Tag Archives: Molly Sperduto

Meet #ScienceWoman Molly Sperduto!

Molly SperdutoBranded Our #ScienceWoman campaign kicked off during Women’s History Month, and we’re going to keep on rolling! We’re looking forward by honoring women across the U.S. Fish and Wildlife Service and female conservationists who are making history in our agency and in conservation. With each #ScienceWoman, we’ll share a photo and a couple questions and answers about her work. Stay tuned for more posts!

Meet #ScienceWoman Molly Sperduto, biologist in our New England Field Office in Concord, New Hampshire.

Molly and her son Nick monitor nest boxes made and installed by the Canterbury Elementary School. Photo courtesy of Molly.

Molly and her son Nick monitor nest boxes made and installed by the Canterbury Elementary School. Photo courtesy of Molly.

Molly studied biology and natural resource conservation at Duke University (I — Meagan — went to Duke’s rival, University of North Carolina. We’ve worked out our differences. 😉 ) and University of New Hampshire. Her conservation mentor is Lisa Williams from our East Lansing Field Office in Michigan.

Molly has been recognized for her pivotal role in planning and implementing restoration for more than 15 individual settlements in four New England states—resulting in many miles of restored streams and thousands of acres of habitat restored, enhanced or protected.

A birding field trip with the Belmont Middle School in Canterbury, New Hampshire. Photo courtesy of Molly.

A birding field trip with the Belmont Middle School in Canterbury, New Hampshire. Photo courtesy of Molly.

Q. How did you get interested in conservation? A. My mom got me interested in conservation. When I was very young, we used to spend hours looking for spring wildflowers together. And as I grew older, she encouraged me to spend time backcountry canoeing in an incredible wilderness area in northern Ontario. Since then, protecting natural landscapes is something that I’ve always wanted to do!

Feeding Baird's tapir at the Belize Zoo. Photo courtesy of Molly.

Feeding Baird’s tapir at the Belize Zoo. Photo courtesy of Molly.

Q. What’s your favorite species and why? A. This is so difficult, but one of my current favorites is the Baird’s tapir – their closest relatives are horses and rhinos and they are kind of funky looking, with a long nose. I’d like to see one in the wild someday!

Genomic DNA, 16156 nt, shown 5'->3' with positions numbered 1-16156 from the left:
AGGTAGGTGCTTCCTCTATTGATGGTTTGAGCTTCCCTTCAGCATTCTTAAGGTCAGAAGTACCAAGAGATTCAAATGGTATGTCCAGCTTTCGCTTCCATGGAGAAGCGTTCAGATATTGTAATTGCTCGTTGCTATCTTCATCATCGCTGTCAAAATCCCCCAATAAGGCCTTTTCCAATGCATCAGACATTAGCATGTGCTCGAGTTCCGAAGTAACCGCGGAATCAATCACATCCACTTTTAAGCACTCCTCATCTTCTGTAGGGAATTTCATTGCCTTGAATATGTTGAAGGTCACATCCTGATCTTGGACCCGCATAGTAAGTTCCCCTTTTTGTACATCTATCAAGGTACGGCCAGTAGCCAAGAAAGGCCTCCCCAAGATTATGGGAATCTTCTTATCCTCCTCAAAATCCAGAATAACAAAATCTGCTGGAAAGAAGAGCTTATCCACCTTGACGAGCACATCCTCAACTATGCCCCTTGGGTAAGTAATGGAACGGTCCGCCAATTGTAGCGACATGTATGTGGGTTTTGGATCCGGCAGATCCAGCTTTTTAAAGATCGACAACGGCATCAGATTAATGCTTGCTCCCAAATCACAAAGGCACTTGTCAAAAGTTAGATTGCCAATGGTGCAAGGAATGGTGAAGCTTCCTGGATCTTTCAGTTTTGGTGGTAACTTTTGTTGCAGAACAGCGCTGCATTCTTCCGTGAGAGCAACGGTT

See more #ScienceWoman profiles!

Thanks to our biologists that work to restore polluted sites!

When we work with partners to restore natural resources such as habitat, we also review opportunities to restore the public’s use of those resources. A portion of funding from the General Electric settlement for the release of PCBs in the Housatonic River in Massachusetts and Connecticut went to construct a 1-mile bike trail in New Milford. Credit: Molly Sperduto/USFWS

When we work with partners to restore natural resources such as habitat, we also review opportunities to restore the public’s use of those resources. A portion of funding from the General Electric settlement for the release of PCBs in the Housatonic River in Massachusetts and Connecticut went to construct a 1-mile bike trail in New Milford, Connecticut. Credit: Molly Sperduto/USFWS

Our agency works on more than 40 polluted sites across the Northeast, from the 35-acre Batavia Landfill Superfund site in western New York to the 828,000-gallon North Cape oil spill in Rhode Island and the 6-million gallon coal slurry spill in the Powell River watershed in southwestern Virginia.

As a trustee to watch over our natural resources, we look at the effects of polluted areas on local wildlife and other natural resources. After an event like an oil spill, we work with other federal and state agencies to study the effects and restore resources through Natural Resource Damage Assessment and Restoration, which allows injured natural resources to be restored without cost to the American taxpayers. Instead, the parties responsible for the injuries pay for the restoration.

Snye Marsh, a unique wetland along the St. Lawrence River. For decades, companies released PCBs, polycyclic aromatic hydrocarbons (PAHs), aluminum, fluoride and cyanide from the Massena, New York, plant into the St. Lawrence River environment. Credit: USFWS

Snye Marsh, a unique wetland along the St. Lawrence River. For decades, companies released PCBs, polycyclic aromatic hydrocarbons (PAHs), aluminum, fluoride and cyanide from the Massena, New York, plant into the St. Lawrence River environment. Credit: USFWS